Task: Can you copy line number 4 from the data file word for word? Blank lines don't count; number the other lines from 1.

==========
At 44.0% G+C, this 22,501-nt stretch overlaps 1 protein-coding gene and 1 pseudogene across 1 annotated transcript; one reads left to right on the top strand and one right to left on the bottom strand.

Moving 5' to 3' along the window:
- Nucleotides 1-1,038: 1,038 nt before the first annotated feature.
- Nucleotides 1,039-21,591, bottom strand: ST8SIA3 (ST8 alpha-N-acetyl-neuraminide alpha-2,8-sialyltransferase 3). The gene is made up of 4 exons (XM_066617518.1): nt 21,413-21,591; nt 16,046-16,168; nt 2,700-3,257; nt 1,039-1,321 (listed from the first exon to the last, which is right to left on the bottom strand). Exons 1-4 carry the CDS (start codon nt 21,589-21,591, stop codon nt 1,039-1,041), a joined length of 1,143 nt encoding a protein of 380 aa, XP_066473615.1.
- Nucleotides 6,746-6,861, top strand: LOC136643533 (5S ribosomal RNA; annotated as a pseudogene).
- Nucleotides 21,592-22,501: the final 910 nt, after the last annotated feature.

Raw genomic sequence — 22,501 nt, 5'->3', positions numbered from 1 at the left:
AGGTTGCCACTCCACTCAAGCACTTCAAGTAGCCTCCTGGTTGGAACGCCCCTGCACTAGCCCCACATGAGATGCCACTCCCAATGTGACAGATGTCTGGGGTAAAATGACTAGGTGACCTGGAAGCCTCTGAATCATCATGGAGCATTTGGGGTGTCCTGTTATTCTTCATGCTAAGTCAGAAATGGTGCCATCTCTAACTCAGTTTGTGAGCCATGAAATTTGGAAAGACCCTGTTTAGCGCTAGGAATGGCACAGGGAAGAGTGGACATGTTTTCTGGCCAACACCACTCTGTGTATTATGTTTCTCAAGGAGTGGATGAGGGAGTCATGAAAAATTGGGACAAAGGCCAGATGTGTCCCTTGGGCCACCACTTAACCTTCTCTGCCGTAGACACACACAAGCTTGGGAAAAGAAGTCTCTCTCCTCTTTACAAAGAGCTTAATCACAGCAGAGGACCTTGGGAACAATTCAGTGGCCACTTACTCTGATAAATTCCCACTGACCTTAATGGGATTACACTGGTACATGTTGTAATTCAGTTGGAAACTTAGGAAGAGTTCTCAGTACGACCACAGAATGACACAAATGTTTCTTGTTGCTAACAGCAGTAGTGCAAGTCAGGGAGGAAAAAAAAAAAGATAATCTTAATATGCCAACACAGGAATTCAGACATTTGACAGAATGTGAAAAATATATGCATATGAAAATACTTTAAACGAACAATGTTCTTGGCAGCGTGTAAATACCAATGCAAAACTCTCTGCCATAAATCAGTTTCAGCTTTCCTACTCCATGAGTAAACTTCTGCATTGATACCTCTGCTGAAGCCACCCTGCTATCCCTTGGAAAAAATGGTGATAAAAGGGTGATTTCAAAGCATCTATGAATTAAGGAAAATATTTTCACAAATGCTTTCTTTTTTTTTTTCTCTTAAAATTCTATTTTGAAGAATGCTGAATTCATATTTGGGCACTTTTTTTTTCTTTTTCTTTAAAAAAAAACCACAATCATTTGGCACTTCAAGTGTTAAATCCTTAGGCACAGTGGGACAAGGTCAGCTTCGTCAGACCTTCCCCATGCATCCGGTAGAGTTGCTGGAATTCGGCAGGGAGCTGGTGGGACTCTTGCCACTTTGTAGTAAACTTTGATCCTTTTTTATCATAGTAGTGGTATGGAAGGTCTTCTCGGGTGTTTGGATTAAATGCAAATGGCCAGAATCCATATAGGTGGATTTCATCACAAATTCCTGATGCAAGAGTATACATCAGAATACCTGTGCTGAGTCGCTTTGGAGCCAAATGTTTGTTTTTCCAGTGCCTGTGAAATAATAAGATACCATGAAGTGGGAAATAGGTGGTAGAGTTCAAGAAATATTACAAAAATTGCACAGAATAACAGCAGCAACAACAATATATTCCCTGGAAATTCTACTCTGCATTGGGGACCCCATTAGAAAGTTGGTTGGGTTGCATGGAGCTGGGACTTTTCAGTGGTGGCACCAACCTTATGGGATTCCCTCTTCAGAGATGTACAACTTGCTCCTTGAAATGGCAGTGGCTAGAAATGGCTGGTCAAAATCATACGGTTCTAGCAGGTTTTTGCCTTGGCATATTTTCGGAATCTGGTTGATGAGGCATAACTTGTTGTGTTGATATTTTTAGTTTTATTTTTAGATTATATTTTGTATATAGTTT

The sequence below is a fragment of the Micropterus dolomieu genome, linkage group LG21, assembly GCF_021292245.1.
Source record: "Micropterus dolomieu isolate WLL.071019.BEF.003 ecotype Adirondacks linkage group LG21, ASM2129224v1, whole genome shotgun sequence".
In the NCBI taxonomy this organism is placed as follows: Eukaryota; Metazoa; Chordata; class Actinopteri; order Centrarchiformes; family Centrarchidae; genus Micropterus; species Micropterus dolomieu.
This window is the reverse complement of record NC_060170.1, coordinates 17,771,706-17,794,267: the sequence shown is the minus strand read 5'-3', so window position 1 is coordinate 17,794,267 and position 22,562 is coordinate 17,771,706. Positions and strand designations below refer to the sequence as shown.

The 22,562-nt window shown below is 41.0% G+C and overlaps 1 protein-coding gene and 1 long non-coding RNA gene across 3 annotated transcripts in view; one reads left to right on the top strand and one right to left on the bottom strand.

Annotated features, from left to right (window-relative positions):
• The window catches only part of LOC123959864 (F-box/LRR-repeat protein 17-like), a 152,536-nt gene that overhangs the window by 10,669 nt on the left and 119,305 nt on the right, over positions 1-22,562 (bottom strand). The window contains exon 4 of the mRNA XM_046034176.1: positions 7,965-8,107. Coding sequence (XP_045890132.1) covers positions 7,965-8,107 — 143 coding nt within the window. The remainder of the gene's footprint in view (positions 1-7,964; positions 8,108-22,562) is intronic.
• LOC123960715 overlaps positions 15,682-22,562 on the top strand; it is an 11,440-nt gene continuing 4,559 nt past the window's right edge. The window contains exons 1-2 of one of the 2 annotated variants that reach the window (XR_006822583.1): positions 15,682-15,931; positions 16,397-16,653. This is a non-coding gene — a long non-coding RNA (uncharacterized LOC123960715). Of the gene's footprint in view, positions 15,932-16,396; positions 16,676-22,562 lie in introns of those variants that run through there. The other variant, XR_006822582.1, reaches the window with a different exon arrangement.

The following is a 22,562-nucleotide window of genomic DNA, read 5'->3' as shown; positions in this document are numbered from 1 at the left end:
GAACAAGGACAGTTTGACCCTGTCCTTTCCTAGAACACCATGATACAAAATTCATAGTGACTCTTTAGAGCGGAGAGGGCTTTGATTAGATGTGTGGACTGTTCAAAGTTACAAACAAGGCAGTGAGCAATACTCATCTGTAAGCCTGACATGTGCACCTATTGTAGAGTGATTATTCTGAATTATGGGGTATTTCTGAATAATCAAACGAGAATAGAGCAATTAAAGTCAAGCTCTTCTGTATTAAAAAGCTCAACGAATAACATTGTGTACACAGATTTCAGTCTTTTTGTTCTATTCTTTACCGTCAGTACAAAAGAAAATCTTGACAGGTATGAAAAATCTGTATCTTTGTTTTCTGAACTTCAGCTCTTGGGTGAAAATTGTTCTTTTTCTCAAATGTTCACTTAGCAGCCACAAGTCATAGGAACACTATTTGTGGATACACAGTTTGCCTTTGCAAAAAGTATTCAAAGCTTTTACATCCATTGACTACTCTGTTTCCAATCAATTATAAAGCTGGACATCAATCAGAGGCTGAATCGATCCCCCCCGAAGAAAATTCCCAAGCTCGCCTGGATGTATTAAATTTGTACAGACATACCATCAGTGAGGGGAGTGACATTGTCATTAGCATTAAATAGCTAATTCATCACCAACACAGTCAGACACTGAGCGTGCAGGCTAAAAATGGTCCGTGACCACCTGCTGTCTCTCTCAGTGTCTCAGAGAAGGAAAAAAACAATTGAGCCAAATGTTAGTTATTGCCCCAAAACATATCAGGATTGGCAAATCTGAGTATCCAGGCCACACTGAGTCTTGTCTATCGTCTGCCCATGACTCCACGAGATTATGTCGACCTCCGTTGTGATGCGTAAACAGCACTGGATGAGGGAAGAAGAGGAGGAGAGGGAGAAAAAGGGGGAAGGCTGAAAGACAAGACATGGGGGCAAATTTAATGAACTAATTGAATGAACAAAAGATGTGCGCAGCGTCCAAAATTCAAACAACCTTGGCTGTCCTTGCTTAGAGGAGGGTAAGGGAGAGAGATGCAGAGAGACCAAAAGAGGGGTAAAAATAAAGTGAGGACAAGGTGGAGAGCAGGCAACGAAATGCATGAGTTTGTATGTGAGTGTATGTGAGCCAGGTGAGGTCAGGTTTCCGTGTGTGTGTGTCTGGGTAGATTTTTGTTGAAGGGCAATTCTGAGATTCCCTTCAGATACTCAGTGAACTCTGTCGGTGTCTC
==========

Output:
- Nucleotides 1,039-21,591, bottom strand: ST8SIA3 (ST8 alpha-N-acetyl-neuraminide alpha-2,8-sialyltransferase 3). The gene is made up of 4 exons (XM_066617518.1): nt 21,413-21,591; nt 16,046-16,168; nt 2,700-3,257; nt 1,039-1,321 (listed from the first exon to the last, which is right to left on the bottom strand). Exons 1-4 carry the CDS (start codon nt 21,589-21,591, stop codon nt 1,039-1,041), a joined length of 1,143 nt encoding a protein of 380 aa, XP_066473615.1.